"We're trying to gather as much information from as many people as possible on how weather is impacting their farming operations. We ask the participants to do a short [anonymous] monthly survey, usually about 25 quick multiple choice questions, to let us know how things are going."
AIR is collecting impact information in several categories including: drought, excess moisture, heat stress, frost, and severe weather (like tornadoes and hail storms).
"We plot that information and produce a whole bunch of individual maps showing very subject-specific information from each survey question," Hadwen notes. "We also have a searchable online geographic database. On a map of Canada, you can zoom in on different regions and see where we're getting reports of a large number of impacts or not as many impacts. You can even drill down into that map and see the exact comments that we are getting from [the different types of respondents, in each rural municipality]."
The information collected through AIR provides important additional insights into the weather conditions and related issues and risks. He says, "Sometimes the data we have in Canada isn't as fulsome as we would like, and sometimes it doesn't tell the whole story. For instance, the data [from weather stations in a particular area] might show that it didn't rain for a very long period and the area is in a very bad drought, but the producers in the area are telling us that they got some timely rains through that dry period that helped their crops continue to grow. Or, the data might show that we received a lot of rain in a season – like we did in 2015, if you look at the overall trend – but the farmers are telling us that there were big problems in the spring. So, combining both those types of information certainly helps draw the whole story together a little better."
AIR information feeds into the Canadian Drought Monitor to help in assessing the severity of drought conditions. As well, the AAFC's Agroclimate group incorporates AIR information into its regular updates to AAFC's Minister and senior policy people; it helps them to better understand what is happening on the land, and that knowledge can help in developing policies and targeting programs.
Information from AIR is also valuable for businesses that work with producers, such as railroad companies wondering about regional crop yields and where to place their rail cars, and agricultural input companies wondering if they need to bring in extra feed or fertilizer.
AAFC is in the process building AIR into a national program. "We want to collect agroclimate impact information from right across the country. We have a history in the Prairie region, so we have more Prairie producers providing information. We've made inroads into B.C., so we're getting some reports from there already," Hadwen says. "[Now] we're going out to Atlantic Canada and Ontario. And over the next couple of years, we'll be expanding AIR right across the country."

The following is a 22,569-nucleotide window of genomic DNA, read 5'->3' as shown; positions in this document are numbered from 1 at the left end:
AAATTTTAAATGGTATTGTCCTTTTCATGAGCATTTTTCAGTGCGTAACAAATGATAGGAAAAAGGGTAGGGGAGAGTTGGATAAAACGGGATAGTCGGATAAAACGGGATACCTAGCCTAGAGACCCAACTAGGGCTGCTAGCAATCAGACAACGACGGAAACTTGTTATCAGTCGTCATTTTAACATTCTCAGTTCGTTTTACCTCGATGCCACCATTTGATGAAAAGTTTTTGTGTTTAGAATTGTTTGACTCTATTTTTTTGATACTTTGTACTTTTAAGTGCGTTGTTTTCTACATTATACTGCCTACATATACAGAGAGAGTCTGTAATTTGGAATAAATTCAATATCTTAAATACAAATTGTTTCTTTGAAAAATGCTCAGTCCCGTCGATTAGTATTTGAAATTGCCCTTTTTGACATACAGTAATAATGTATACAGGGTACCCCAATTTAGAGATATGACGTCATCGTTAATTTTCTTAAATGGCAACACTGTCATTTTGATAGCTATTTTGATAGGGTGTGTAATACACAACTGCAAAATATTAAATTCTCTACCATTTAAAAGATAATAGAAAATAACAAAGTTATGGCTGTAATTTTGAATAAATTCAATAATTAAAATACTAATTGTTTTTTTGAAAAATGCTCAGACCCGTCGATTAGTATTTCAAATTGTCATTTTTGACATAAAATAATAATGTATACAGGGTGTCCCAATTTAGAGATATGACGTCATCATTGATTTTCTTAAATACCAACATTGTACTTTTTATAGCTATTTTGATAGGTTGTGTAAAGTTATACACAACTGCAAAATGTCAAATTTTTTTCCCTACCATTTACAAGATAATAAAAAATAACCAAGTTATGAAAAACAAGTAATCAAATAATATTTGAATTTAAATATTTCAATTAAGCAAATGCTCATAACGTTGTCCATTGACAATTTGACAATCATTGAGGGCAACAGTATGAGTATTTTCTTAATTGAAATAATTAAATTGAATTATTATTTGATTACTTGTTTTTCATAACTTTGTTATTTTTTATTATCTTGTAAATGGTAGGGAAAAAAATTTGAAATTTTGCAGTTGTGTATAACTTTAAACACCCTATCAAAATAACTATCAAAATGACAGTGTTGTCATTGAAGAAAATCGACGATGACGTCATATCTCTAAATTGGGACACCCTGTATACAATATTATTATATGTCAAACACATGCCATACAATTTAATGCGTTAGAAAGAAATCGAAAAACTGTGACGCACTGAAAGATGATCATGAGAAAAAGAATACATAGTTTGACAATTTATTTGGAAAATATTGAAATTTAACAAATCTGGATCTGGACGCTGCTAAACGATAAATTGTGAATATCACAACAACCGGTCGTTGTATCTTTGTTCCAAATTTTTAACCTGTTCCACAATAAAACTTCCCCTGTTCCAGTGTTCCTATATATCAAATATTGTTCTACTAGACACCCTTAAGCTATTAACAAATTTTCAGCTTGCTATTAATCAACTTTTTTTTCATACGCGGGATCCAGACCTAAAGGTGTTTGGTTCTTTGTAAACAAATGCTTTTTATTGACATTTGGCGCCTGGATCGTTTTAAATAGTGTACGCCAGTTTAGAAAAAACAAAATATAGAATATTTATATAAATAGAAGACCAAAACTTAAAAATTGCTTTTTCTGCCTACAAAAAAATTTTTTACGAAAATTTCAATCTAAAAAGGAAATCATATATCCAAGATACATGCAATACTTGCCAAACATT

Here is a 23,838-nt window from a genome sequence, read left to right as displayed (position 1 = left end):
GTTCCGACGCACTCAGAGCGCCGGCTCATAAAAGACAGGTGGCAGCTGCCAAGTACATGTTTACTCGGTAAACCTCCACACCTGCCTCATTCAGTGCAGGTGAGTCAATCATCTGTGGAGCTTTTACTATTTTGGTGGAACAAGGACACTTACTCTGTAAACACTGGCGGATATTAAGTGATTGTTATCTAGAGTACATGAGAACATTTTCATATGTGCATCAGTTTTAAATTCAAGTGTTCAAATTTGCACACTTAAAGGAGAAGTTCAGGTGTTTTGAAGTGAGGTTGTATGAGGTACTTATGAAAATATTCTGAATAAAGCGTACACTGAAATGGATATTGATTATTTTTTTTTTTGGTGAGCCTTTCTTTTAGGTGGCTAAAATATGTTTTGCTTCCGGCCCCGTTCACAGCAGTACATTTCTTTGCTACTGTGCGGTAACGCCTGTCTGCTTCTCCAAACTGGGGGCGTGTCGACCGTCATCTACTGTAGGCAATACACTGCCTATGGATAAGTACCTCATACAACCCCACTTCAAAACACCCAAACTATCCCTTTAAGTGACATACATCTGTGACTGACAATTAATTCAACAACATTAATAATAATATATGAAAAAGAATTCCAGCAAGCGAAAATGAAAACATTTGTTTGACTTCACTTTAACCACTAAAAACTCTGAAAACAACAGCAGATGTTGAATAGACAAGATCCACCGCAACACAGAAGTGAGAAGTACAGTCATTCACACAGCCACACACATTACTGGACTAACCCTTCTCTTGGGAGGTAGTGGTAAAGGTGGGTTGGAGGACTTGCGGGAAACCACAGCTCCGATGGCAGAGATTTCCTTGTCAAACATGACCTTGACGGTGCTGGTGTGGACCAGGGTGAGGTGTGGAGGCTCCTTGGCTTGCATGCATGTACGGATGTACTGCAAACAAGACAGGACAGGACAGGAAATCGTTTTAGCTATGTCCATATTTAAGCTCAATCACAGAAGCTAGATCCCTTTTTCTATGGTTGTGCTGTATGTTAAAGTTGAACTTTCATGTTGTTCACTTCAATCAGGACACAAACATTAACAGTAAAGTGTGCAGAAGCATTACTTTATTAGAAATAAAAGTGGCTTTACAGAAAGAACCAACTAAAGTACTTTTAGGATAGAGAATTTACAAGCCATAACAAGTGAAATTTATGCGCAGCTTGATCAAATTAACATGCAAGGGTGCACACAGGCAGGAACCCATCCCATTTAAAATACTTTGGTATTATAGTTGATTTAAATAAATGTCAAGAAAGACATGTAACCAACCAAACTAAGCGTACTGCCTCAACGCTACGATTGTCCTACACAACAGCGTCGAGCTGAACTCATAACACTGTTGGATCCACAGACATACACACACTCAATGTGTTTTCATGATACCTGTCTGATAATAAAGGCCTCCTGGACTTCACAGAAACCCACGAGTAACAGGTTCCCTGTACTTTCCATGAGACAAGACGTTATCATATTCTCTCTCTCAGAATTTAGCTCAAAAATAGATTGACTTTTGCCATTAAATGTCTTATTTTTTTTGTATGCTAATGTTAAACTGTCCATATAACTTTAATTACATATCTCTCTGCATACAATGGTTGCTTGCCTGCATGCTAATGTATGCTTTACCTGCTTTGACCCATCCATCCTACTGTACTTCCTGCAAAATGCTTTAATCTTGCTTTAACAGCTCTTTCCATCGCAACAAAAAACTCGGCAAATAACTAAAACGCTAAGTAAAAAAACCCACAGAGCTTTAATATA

If you are interested in becoming a volunteer AIR reporter, visit www.agr.gc.ca/air.
May 12, 2016 - With farming season soon to be underway, a research group is looking for canola to help with their study.
Prairie Agricultural Machinery Institute (PAMI) researchers are hoping to further pursue a study they began in 2014 by monitoring canola used for summer storage.
Apr. 26, 2016 - Honey bee colonies in the United States are in decline, due in part to the ill effects of voracious mites, fungal gut parasites and a wide variety of debilitating viruses. Researchers from the University of Maryland (UMD) and the U.S. Department of Agriculture recently completed the first comprehensive, multi-year study of honey bee parasites and disease as part of the National Honey Bee Disease Survey. The findings reveal some alarming patterns, but provide at least a few pieces of good news as well.
The results, published online in the journal Apidologie on April 20, 2016, provide an important five-year baseline against which to track future trends. Key findings show that the varroa mite, a major honey bee pest, is far more abundant than previous estimates indicated and is closely linked to several damaging viruses. Also, the results show that the previously rare Chronic Bee Paralysis Virus has skyrocketed in prevalence since it was first detected by the survey in 2010.